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Stars Have One Of Best Home Ice Advantages In League - But Can’t Score On The Road

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A look at home and road scoring metrics shows two identities - and the home crowd is benefiting from one of them.

NHL: Arizona Coyotes at Dallas Stars Jerome Miron-USA TODAY Sports

At the American Airlines Center this season, opponents lining up opposite the Dallas Stars have been in for a tough night.

The home team is walking away with 73% of the available points when games are played in Dallas, the 4th highest points percentage when playing at home in the league. They’re also the 6th highest in scoring at home with the 7th best goals against average. In other words, they’re making hay at home, and the fans are generally privy to entertaining affairs.

Players and coaches in hockey always comment on how home ice is an “advantage” and, finally, in Dallas it’s not just a stale cliche. It’s real.

“I feel like we have more energy at home,” head coach Jim Montgomery said after the Stars’ 4-1 win over the Edmonton Oilers Monday night, “and I credit our fans for a lot of that.”

Jason Dickinson agreed with his coach, telling assembled media at practice yesterday, “I think our fans have been awesome. They create so much energy even if it’s a simple play that in Canada might go unnoticed or brushed under the rug, you know? They’re excited about the sport, and you can tell it’s not just the amazing plays that they enjoy. They enjoy everything about it so it’s great to play in front of them.”

They’re starting to enjoy a little bit of that home enthusiasm on the road, too.

Unfortunately, the Stars turns into Mr. Hyde when they’re away from friendly environs, even if green jerseys can be spotted in the crowd. Somehow they’re still roughly middle of the pack in terms of points percentage, and that’s due in very large part to the stellar defensive effort of the team when on the road.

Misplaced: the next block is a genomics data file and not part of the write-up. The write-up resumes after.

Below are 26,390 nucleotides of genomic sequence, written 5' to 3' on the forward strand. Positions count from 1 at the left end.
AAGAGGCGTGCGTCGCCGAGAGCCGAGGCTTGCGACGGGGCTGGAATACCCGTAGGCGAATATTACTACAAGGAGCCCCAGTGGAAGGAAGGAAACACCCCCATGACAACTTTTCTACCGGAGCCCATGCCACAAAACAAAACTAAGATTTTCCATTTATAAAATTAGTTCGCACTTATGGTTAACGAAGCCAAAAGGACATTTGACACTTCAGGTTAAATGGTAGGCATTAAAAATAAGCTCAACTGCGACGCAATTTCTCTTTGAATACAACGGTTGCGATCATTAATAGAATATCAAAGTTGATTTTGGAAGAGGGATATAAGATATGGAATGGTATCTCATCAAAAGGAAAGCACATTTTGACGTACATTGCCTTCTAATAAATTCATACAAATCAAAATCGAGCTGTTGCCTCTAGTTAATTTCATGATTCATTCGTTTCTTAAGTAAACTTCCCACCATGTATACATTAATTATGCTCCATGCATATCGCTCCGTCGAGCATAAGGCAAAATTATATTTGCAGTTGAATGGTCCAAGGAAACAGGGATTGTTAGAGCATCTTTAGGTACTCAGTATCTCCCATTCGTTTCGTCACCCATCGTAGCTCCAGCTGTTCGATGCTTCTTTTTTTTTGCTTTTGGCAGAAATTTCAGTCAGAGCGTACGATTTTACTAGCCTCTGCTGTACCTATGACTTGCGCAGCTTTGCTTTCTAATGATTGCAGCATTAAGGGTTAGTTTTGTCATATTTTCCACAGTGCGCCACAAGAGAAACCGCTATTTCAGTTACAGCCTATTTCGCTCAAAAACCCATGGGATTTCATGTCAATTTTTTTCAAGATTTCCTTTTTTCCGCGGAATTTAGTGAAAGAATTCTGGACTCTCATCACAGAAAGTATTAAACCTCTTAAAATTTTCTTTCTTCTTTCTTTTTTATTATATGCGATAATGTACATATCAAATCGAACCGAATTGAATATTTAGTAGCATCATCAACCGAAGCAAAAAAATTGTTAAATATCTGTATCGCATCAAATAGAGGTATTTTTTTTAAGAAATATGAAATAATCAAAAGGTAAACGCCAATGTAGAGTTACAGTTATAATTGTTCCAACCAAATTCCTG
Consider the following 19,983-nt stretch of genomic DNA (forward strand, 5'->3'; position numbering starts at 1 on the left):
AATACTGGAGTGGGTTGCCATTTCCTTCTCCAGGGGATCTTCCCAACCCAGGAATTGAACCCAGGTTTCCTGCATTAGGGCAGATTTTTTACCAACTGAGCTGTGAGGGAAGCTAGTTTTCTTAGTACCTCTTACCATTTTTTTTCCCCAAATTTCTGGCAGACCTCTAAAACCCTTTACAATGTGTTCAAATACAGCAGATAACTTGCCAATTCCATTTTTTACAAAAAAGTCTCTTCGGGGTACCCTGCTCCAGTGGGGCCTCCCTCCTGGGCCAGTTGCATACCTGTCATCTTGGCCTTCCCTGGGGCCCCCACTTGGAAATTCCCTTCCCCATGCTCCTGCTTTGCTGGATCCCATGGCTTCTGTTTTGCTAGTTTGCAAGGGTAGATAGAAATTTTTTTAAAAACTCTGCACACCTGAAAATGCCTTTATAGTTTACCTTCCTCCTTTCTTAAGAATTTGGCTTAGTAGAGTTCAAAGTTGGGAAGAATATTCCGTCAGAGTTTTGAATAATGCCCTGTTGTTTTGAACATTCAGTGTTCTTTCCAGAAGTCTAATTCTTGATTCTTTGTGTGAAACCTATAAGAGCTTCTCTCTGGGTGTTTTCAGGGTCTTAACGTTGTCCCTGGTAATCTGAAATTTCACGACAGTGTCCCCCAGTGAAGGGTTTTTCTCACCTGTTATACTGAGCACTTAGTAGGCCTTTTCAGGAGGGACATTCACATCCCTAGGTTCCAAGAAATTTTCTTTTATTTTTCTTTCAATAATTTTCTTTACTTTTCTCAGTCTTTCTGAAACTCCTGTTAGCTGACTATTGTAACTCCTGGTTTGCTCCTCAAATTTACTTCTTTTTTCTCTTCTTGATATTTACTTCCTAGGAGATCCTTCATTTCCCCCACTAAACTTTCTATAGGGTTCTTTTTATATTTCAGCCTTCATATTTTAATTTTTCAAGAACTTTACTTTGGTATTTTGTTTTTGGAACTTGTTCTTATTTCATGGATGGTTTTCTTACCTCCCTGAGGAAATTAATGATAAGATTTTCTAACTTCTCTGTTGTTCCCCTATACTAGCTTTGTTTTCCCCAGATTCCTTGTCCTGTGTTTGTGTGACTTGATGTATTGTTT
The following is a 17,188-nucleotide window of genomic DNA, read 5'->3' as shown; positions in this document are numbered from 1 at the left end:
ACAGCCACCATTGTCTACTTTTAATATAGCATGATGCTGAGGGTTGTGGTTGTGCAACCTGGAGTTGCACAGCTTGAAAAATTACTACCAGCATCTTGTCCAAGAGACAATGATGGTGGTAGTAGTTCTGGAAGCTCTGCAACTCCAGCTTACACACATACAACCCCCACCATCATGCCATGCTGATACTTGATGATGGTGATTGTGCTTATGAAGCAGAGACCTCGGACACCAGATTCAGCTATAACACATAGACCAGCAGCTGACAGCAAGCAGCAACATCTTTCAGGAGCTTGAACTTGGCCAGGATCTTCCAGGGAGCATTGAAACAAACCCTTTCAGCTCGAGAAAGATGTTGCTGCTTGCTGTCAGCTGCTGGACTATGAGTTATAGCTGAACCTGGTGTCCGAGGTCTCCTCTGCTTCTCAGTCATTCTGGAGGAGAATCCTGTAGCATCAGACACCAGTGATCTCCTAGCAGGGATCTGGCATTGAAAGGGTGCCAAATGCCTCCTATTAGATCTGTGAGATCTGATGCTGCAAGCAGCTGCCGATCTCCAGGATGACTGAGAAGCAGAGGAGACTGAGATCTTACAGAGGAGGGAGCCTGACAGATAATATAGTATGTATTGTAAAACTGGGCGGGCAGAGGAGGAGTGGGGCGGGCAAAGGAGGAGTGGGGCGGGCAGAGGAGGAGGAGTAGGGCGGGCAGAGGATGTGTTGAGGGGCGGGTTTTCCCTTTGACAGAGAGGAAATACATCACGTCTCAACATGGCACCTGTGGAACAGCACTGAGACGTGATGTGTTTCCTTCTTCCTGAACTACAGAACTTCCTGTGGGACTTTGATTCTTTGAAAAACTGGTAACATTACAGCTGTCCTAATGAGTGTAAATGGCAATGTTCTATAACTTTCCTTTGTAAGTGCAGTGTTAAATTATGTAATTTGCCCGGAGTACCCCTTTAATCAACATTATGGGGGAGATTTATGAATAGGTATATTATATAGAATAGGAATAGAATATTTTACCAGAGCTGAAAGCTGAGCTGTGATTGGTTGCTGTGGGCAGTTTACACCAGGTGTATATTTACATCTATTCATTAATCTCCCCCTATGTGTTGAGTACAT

Goal scoring goes off a cliff when the Stars are on the road. They’re scoring nearly a goal and a half less on the road per game than at home, a differential that is only bested by the Boston Bruins who are scoring 1.6 goals less on the road when compared to home. It’s almost Ken Hitchcock-levels of stifling on the road.

What’s the biggest contributor to the stark contrast between home and road scoring?

“On the road teams get the matchup against us,” Montgomery said, “so that has a little bit - it shouldn’t be as drastic as it is. But the road trips we’ve had, we’ve had a lot of back-to-backs and they’ve been long road trips. The longer the road trip, you don’t seem to be able to sustain it from what I’ve seen about, you know, come out and play with pace and energy every night.”

Of the first 28 games of the season, the Stars have played 13 games at home and 15 on the road. Seven of those home games occurred in the first month of October, including a four-game home stretch to kickoff the year. They’ve had two extended road trips so far this season: one that spanned 10 nights and saw them play six games between two countries, and another that lasted eight nights, with four games between two countries.

That’s a lot of miles and time away from home just one-third of the way through the season.

It’s not going to change anytime soon, either. After enjoying a six day stint at home, the Stars will hit the road for another stretch that sees four games in eight nights next week. They’ll have a break until mid-February when the team will go on a five game trip away from home over the course of a week and a half. They’ll have another Canada swing at the end of March, but the thickest of the road trips will be behind them by the end of December.

Then the schedule gets more home game-heavy. If the team can be close to .500 on the road while collecting 70%+ of points at home, they should be right in the playoff race at the end of the year.